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The Warsaw Voice » Politics » September 2, 2009
POLITICS
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More Cash for Afghan Mission After Row
September 2, 2009 By W.Ż.    
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A political storm has erupted over equipping the Polish army following the death of a Polish officer in a Taliban ambush. The head of the army, Gen. Waldemar Skrzypczak, sharply criticized the Ministry of Defense and then tendered his resignation. The government promptly announced it would substantially increase spending for the Polish contingent in Afghanistan.

Capt. Daniel Ambroziński was killed Aug. 10 during a Taliban attack on a 60-man Polish-Afghan foot patrol in Ajristan, a district in the northwestern part of Ghazni province. Members of his unit reported that during fierce fighting with a group of Taliban who surrounded the patrol, Ambroziński shot an enemy sniper, but in the process was hit in the chest above his bulletproof vest. Despite resuscitation, he died at the scene. His fellow soldiers were unable to take his body out of the range of fire; it was only found after an all-night search by Polish, Afghan and U.S. soldiers.

Ambroziński, 32, was a specialist on a Mentoring and Liaison Team in Afghanistan. His home unit was the 1st Air Cavalry Battalion in LeĽnica Wielka. He leaves a wife and daughter. This was his second foreign mission, the previous one being in Iraq. He was the 10th Polish soldier to be killed in Afghanistan. President Lech Kaczyński posthumously awarded him a Commander's Cross of the Order of the Military Cross.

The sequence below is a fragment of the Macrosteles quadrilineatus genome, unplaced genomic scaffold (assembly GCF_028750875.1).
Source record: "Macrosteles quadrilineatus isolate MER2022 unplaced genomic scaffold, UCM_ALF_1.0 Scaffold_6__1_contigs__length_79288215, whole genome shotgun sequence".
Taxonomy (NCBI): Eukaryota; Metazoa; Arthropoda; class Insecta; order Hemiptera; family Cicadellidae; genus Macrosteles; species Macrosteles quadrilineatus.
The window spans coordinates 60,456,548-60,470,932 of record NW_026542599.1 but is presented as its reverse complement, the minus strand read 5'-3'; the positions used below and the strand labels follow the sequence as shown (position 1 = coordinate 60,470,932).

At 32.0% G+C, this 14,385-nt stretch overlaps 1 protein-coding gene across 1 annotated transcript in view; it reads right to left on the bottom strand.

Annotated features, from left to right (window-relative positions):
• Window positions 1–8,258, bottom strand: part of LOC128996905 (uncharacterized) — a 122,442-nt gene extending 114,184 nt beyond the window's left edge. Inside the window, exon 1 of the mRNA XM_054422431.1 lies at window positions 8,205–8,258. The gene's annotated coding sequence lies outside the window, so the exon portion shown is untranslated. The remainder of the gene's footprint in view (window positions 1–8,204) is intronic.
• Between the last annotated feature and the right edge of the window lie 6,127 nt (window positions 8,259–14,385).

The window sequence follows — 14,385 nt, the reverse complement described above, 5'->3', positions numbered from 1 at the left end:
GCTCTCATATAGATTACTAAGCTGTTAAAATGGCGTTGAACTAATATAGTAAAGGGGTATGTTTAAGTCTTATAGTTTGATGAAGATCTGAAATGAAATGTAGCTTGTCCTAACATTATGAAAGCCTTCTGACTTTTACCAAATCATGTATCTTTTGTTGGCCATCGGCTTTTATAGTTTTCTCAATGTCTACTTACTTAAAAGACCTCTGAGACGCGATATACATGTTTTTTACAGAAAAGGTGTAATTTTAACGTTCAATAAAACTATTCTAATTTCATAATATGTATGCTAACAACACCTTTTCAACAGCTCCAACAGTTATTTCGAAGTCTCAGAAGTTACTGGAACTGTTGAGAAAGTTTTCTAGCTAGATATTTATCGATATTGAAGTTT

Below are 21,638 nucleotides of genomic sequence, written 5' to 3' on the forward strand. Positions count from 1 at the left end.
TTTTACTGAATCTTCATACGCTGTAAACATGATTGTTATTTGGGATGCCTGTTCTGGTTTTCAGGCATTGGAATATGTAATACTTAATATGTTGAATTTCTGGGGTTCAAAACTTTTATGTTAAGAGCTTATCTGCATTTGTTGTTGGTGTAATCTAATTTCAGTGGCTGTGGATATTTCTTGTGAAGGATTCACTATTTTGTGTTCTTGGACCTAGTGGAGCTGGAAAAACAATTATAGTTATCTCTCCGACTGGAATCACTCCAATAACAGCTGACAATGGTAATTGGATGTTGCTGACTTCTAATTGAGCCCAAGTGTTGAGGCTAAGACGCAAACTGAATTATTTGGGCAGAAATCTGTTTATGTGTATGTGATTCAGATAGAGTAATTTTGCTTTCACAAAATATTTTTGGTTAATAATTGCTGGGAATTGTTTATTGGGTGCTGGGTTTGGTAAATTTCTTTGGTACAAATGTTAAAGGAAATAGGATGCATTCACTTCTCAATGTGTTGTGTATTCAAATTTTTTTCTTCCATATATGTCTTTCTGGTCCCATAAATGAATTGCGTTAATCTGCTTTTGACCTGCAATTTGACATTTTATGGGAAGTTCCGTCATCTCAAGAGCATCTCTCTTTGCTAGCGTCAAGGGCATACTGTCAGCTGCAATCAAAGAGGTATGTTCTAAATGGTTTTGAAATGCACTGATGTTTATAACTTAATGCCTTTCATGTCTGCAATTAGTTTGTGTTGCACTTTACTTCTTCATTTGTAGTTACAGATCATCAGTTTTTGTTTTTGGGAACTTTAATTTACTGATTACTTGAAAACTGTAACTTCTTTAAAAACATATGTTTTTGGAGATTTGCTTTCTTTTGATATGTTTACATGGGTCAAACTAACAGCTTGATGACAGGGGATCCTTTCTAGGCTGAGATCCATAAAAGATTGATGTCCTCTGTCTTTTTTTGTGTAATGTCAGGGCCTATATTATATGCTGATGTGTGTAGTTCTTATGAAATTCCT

At an official ceremony as Ambroziński's body was brought back to Poland Aug. 16, the Army commander, Lt. Gen. Waldemar Skrzypczak, gave a speech in which he sharply criticized officials from the Ministry of Defense. "It's not military officials, bureaucracy, that should tell us what to fight with. It is we who know what to fight with and we want to be heard. They have taken away our powers, leaving [us] the responsibility," he said. He repeated his accusations in subsequent press interviews: "The bureaucrats from the Ministry of Defense have only seen war in films, but they want to decide what equipment a soldier has with him on assignments."

The public was also moved by the words of Natalia Ambrozińska, the officer's widow, who said in an interview that her husband had to buy anti-shrapnel goggles, a vest, cartridge clips, sights and other military equipment with his own money. She added bitterly that even the food in the Polish contingent was of poor quality. She said she fully supported Skrzypczak, adding that she was hurt that it's only now that people are starting to talk about such basic issues as how to equip soldiers for war.

Responding to the criticism, Defense Minister Bogdan Klich said that Skrzypczak had not previously complained about the equipment for soldiers in Afghanistan, adding that Polish soldiers had good equipment which was the "envy of other contingents." Earlier, Klich had reported that zl.214 million had been spent in 2008 on equipment going to Afghanistan, with planned purchases this year amounting to almost zl.500 million, and in 2010 about zl.800 million.